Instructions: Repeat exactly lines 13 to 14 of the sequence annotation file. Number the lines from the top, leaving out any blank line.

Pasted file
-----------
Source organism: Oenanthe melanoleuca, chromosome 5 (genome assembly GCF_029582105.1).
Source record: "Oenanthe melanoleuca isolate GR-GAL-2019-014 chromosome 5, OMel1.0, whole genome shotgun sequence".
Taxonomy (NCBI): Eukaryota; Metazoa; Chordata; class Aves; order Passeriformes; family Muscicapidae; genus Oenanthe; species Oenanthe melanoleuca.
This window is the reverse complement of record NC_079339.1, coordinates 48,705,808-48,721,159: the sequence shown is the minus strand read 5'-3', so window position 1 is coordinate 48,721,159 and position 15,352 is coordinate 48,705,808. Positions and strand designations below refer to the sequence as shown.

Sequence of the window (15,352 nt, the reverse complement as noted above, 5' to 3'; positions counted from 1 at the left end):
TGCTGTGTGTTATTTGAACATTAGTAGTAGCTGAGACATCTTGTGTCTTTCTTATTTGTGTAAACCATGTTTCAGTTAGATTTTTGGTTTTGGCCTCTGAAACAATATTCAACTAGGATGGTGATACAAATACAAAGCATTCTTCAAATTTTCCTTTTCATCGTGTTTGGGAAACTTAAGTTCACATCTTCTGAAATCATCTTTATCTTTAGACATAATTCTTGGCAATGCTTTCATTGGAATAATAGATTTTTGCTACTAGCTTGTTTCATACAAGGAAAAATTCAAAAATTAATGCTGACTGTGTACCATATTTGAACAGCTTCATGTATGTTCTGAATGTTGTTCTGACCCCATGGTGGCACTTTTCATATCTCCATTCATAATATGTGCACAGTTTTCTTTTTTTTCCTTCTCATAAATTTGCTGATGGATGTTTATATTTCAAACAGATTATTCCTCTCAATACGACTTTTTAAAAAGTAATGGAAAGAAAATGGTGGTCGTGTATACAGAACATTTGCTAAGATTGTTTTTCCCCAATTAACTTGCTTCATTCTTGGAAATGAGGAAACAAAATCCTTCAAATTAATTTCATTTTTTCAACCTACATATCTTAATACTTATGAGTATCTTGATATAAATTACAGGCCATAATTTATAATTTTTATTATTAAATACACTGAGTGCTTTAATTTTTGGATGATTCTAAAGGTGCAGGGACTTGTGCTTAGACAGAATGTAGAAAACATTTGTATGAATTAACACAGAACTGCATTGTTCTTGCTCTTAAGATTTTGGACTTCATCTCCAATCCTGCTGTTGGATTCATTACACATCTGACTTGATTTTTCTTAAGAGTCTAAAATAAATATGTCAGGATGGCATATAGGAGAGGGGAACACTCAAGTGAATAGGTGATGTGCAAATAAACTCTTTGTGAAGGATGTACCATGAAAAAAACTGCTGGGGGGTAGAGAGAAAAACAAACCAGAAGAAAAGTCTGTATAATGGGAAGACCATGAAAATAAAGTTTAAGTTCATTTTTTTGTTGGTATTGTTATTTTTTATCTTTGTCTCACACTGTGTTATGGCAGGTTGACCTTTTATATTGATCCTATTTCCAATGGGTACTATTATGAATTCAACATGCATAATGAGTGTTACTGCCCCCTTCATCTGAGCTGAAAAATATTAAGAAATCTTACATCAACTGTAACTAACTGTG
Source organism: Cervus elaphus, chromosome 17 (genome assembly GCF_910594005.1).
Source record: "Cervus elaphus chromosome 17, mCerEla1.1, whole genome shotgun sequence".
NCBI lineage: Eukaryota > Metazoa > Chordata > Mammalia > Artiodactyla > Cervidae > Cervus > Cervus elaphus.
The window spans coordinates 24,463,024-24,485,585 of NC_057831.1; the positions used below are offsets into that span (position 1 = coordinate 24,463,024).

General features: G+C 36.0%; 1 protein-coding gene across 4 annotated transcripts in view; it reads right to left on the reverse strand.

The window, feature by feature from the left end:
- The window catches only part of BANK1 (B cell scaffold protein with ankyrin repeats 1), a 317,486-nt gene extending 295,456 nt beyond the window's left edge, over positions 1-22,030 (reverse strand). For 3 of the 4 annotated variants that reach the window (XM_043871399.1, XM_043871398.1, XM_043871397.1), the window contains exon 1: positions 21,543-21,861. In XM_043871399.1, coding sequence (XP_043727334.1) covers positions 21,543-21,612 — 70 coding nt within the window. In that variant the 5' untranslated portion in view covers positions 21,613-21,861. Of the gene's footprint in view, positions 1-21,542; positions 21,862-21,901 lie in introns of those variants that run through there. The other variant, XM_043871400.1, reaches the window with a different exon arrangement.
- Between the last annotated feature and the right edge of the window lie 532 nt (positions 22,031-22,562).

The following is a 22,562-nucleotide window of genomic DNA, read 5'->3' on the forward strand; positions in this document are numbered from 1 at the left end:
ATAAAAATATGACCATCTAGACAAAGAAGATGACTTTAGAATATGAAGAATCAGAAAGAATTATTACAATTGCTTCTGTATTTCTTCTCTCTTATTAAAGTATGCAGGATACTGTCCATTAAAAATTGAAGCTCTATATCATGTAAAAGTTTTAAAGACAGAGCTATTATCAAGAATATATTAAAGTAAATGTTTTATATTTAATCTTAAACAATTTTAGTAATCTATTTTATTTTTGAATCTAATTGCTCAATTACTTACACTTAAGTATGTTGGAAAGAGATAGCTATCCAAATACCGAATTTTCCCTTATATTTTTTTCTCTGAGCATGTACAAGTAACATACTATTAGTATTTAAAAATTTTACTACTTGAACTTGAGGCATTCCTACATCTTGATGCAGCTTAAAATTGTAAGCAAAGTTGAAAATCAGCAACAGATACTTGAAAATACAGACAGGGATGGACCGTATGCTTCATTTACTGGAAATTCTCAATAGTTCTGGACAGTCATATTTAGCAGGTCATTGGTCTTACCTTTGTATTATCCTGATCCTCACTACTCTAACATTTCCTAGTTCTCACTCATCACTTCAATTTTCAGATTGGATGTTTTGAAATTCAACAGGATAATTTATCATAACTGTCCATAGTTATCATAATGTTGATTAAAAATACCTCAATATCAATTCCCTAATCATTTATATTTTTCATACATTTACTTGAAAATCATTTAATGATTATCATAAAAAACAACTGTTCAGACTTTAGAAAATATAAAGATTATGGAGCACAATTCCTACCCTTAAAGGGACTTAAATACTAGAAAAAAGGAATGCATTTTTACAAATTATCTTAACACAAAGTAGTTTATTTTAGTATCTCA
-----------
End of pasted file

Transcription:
- The window catches only part of BANK1 (B cell scaffold protein with ankyrin repeats 1), a 317,486-nt gene extending 295,456 nt beyond the window's left edge, over positions 1-22,030 (reverse strand). For 3 of the 4 annotated variants that reach the window (XM_043871399.1, XM_043871398.1, XM_043871397.1), the window contains exon 1: positions 21,543-21,861. In XM_043871399.1, coding sequence (XP_043727334.1) covers positions 21,543-21,612 — 70 coding nt within the window. In that variant the 5' untranslated portion in view covers positions 21,613-21,861. Of the gene's footprint in view, positions 1-21,542; positions 21,862-21,901 lie in introns of those variants that run through there. The other variant, XM_043871400.1, reaches the window with a different exon arrangement.
- Between the last annotated feature and the right edge of the window lie 532 nt (positions 22,031-22,562).